Even though caffeine causes vessel constriction, it requires vessel diameter to be reduced to an extent quantifiable using perfusion area density or to an extent at which the capillaries are no longer detectable (vessel length density). OCTA uses different technologies to detect flow of red blood cells against static retinal tissues in order to reconstruct the retinal vasculature.9 In the current study, microvasculature of the superficial retina was captured using an optical micro‐angiography (OMAG) algorithm from the Cirrus AngioPlex. The OMAG algorithm appeared to perform better than other OCTA algorithms, such as split‐spectrum amplitude decorrelation angiography algorithm (SSADA) or OCT angiography ratio analysis (OCTARA) .46 The OMAG algorithm has fewer motion artefacts than the SSADA.4748

Although OCTA is now commonly used in ophthalmic practice, this technology is limited by severe artefacts, including shadow, defocus, and movement artefacts during acquisition.49 Averaging multiple OCTA acquisitions could enhance image quality5051 and be more sensitive in detecting differences,52 especially when the scan size is large (such as 6 × 6 mm) with low resolution in pixel/mm.53 Previous studies have documented the advantage of image averaging in examining retinal vein occlusion54 and diabetic retinopathy.55 Only one high quality OCTA image was captured in the current study, which could be due to the instrument being incapable of detecting small changes.

Another explanation for the small change in retinal vasculature could be related to the amount of caffeine used. Our subjects took a 200 mg caffeine capsule which was commonly used in previous studies.26756 Recent studies about the effect of caffeine on IOP or accommodation adopted 4 mg/kg.31325758 Other studies used 5 mg/kg5960 or even 7 mg/kg.61 Based on the weight of our subjects, the dose of caffeine intake was between 2.5 to 4.7 mg/kg. This amount could be considered low. Caffeine intake based on body weight should be used in future studies. We did not record menstrual cycle phases of female subjects. However, Kamimori et al.62 found that menstrual cycle did not alter pharmacokinetic of caffeine. We believe that gender should not be a determining factor in the results.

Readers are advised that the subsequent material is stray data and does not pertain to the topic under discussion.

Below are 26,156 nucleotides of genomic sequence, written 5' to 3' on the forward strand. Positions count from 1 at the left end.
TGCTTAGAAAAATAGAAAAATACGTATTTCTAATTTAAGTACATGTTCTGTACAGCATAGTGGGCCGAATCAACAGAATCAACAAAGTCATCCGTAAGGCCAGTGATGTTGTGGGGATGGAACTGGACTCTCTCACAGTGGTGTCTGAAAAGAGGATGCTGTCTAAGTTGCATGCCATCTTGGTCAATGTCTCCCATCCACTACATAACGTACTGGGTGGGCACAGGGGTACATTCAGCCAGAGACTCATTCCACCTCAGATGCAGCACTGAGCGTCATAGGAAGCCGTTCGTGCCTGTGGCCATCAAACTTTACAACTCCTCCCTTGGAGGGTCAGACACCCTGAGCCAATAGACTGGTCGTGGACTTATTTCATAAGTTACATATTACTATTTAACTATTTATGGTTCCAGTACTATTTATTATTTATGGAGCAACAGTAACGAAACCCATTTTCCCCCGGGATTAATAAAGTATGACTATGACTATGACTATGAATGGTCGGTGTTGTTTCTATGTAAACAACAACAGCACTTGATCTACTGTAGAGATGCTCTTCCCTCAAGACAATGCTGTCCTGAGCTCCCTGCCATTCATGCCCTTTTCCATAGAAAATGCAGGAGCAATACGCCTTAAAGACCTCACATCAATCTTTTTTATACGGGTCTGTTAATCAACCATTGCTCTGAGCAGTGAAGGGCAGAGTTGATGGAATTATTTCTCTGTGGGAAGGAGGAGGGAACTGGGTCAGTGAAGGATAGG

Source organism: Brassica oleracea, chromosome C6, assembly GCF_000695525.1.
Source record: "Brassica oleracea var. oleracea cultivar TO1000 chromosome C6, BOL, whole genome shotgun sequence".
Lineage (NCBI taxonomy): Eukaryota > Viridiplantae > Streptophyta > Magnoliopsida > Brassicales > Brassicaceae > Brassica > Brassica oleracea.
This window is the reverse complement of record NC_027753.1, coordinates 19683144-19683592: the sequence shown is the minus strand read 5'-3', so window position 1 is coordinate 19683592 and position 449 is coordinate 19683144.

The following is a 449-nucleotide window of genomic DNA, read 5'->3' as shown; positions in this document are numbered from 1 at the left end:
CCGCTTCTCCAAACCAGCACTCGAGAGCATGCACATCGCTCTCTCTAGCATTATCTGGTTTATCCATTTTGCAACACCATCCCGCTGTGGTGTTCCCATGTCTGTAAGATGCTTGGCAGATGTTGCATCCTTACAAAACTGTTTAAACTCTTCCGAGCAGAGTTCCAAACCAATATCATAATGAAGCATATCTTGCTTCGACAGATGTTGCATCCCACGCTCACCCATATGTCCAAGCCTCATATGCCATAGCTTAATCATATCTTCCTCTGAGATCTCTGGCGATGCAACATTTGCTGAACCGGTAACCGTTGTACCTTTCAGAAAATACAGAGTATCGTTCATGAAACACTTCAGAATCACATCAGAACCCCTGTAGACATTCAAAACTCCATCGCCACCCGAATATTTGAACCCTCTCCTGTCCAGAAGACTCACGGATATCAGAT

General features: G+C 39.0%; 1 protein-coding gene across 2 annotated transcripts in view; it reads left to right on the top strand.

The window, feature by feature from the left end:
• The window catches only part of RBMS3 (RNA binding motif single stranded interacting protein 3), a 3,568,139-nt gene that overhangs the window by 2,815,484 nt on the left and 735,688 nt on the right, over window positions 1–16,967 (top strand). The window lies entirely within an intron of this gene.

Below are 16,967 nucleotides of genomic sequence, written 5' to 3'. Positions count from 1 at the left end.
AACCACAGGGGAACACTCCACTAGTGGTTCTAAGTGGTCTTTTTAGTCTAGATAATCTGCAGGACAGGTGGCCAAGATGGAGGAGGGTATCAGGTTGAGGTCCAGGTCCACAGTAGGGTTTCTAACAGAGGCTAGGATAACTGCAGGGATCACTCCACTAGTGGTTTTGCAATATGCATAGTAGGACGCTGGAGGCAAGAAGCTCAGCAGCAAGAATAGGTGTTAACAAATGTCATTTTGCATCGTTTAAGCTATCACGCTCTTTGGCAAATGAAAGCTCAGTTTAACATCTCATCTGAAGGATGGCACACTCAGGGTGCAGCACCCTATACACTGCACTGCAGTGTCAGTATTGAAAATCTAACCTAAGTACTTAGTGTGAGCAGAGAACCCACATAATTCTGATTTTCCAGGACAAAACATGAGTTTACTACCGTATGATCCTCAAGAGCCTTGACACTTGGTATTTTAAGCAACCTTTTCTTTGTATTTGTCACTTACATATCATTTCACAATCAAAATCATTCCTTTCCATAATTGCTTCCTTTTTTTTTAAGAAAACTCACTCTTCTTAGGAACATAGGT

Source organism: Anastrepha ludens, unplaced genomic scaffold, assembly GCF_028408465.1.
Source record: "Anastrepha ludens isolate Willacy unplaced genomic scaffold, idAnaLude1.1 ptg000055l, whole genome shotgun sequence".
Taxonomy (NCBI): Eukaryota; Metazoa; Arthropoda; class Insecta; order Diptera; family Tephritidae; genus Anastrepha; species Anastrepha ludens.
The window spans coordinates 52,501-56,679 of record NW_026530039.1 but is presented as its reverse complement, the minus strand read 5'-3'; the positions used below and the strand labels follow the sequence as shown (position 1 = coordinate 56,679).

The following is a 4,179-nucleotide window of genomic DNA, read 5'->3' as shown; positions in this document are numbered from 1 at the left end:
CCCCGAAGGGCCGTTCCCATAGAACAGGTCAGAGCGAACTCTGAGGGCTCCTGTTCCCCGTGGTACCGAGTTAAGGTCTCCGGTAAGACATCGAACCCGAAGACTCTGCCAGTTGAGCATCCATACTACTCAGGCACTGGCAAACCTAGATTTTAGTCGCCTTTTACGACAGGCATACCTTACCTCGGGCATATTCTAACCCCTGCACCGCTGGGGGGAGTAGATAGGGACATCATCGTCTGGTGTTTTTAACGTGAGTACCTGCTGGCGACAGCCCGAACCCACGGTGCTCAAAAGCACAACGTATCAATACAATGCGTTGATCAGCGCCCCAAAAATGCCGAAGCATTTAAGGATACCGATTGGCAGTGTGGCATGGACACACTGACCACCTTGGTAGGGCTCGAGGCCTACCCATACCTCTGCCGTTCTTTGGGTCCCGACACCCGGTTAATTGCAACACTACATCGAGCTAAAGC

Some limitations were identified in the current study. The analyses were restricted to the superficial retinal vasculature due to the available OCTA metric provided by the proprietary software. Other research groups used customized algorithms to derive middle and deep capillary plexuses.63 Another limitation was not differentiating low and high caffeine consumers. Vera et al.31 found that caffeine induced greater IOP change in low‐caffeine consumers. Therefore, the ocular effect could be subject to caffeine tolerance. We did not exclude regular coffee drinkers who might also have greater caffeine tolerance. We monitored subjects for 3 h only. Future studies should monitor caffeine effects for a longer period. Effect of caffeine on subfoveal choroidal thickness could last for 4 h and it took 6 h for it to return to baseline level.56 The caffeine intake used in the current study was relatively small based on subjects’ body weights. Finally, the sample size was small, with only 6 male and 12 female, and limited to healthy young high myopes. Effect of caffeine in other refractive groups and also patients with ocular pathologies warrants further studies.

Llanas et al.64 highlighted the importance of considering ocular magnification from axial length in OCTA. Axial length of the subjects’ eyes ranged from 25.2 to 29.0 mm. Actual vessel length density could be 5% to 20% smaller than the reported values.65 However, our study included within‐subject comparison and effects between taking caffeine and placebo were still valid.

To conclude, consuming 200 mg caffeine in high myopes reduced subfoveal choroidal thickness and constricted retinal vasculature of the superficial capillary plexus. There was a trend of reduced vessel length density and perfusion area density, which, although small, lasted for a few hours.

Statement of Ethics

Written informed consent was obtained before any ophthalmic examination.

Funding support


Authors contribution

V.K.M.L. and A.K.C.L. designed the study; V.K.M.L. collected the data; V.K.M.L. and A.K.C.L. analysed and interpreted the data; A.K.C.L. wrote the manuscript; V.K.M.L. and A.K.C.L. involved in final approval of the article.


We thank Dr Bing Zuo and Mr Horae Wong in choroidal thickness measurement. We thank Dr Maureen Boost to provide English editing service. Part of the results of this study was presented at the 2019 American Academy of Optometry Annual Meeting